A colorless creature-land like Mutavault has a slightly different issue, where you can crash in when you don’t have a spell to cast. Except for if they have removal up that threatens it or you wanted to trade it for an actual card in combat, then you suddenly can’t. Your land still provides value, just reduced value compared to the normal expectation of the card.

Note there is a big exception here to both the “don’t count on using it” and “play Blighted lands over Wastes” parts of the equation in Blighted Woodland. In fact, Blighted Woodland really isn’t similar to any of the other Blighted lands as its payoff in case of flood is just more lands. Notice the basic land clause there and how Wastes is a basic land. When you cash in your Blighted Woodland, you are replacing it with other colorless sources for a net neutral or even positive colorless production rate as long as you commit to having two or so Wastes in your deck.

Takeaway #4: Lands That Make Colorless and Colored Mana are Now Tri- or Dual Lands

Now we see why the painlands were given another go in Magic Origins. We will probably look back on these as the lands that gained the most from Oath of the Gatewatch. Your CavesofKoilos makes white, black, and colorless! Importantly, that colorless part is painless. That’s an odd pattern of pain and no pain that as far as I know has only really been seen with Murmuring Bosk before, but it’s going to be a big deal in terms of making colorless mana cards playable.

There are even a couple five-color lands that make colorless in the format: Haven of the Spirit Dragon, Crucible of the Spirit Dragon, and Ally Encampment. Expect some odd theme hybrid brews as a result of being able to fix.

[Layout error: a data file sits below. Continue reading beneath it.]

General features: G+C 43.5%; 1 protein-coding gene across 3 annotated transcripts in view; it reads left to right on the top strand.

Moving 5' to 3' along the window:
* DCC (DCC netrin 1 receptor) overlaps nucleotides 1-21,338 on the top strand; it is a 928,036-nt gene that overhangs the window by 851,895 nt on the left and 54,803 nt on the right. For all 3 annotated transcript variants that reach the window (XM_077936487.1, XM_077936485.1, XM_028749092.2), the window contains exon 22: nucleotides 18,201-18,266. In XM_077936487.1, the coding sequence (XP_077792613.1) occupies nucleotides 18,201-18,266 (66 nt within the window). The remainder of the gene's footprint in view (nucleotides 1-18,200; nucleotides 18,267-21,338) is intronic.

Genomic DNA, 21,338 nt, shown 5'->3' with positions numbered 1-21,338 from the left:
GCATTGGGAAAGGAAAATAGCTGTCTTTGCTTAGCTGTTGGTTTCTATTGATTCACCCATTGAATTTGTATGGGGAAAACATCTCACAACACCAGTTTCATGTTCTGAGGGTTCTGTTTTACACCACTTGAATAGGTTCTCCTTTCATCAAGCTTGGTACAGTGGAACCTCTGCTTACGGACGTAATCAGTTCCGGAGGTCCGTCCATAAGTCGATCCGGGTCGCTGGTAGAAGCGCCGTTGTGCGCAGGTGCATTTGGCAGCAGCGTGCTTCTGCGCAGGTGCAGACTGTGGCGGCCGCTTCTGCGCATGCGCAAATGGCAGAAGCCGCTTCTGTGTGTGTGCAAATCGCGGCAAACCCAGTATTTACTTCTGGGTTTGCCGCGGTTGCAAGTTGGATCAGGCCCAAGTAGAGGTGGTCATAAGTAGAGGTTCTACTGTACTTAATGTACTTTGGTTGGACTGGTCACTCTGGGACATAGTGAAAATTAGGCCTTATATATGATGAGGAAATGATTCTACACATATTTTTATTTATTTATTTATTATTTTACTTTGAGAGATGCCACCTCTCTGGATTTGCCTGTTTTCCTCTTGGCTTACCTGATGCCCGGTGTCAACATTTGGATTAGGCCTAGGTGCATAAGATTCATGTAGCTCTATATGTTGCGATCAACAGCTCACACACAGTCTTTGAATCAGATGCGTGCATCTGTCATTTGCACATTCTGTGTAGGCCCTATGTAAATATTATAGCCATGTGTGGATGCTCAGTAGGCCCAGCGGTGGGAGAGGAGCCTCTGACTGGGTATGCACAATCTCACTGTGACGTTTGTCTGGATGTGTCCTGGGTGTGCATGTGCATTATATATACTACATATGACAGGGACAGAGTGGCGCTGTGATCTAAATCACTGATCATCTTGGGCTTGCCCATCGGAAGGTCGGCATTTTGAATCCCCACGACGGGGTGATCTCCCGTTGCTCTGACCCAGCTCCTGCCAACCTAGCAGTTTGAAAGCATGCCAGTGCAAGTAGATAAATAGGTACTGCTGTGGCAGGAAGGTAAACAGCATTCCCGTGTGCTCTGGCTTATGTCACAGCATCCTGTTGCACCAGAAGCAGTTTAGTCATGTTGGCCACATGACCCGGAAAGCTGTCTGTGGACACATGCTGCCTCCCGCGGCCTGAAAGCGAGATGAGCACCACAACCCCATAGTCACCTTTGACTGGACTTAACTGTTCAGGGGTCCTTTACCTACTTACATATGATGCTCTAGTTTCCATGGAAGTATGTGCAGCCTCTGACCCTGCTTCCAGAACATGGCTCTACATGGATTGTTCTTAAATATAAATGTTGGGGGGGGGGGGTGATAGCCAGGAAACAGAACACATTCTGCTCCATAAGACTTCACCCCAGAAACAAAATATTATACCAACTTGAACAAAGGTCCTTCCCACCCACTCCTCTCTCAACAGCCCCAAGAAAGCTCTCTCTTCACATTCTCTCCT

The big gainers in Modern are going to be the filter lands, which is presumably part of why they are the bulk of the expeditions for this set. While there is a bit of tension between drawing a filter land and another colorless source or two, they amplify your actual colored mana while fixing for colorless! Again, still painless mana that matters. Another painless colorless dual land that shockingly didn’t get an expedition printing is Grove of the Burnwillows, which I will now probably just refer to as “super Taiga” as it is just a painless untapped tri-land.

Also of note in Modern are a couple five-color colorless lands. I don’t think Tendo Ice Bridge is going to be a huge deal here, but I’m interested in the fact that Cavern of Souls lets you double down with Ally Encampment or Primal Beyond for a tribal source of all the colors. If a good colorless-only utility spell gets printed, keep note of this. The odds aren’t great given that spells would cause crazy color pie bleed, but it might be there.

Takeaway #5: Standard Mana Doesn’t Play Well With Colorless Mana Cards

Shambling Vent and creature-lands don’t produce colorless mana.

Cinder Glade and the other Battle lands don’t produce colorless mana.

Polluted Delta and the other fetchlands don’t find lands that produce colorless mana.

Opulent Palace and the other tri-lands don’t produce colorless mana.

These cards are the core of almost every Standard manabase for good reason. Either they give you absurdly flexible mana, cost almost no tempo, or provide absurd card quality, or really all of the above.

Consider the cards you have to compete with if you are trying to skew these known shells. Odds are Siege Rhino is not going to be good friends with Eldrazi mana. Same with Mantis Rider. These decks stretch far enough as is to just hit their wedge mana, so I don’t see them incorporating a bonus unfetchable color. If you are playing “colorless matters” cards, they aren’t slotting into an existing shell.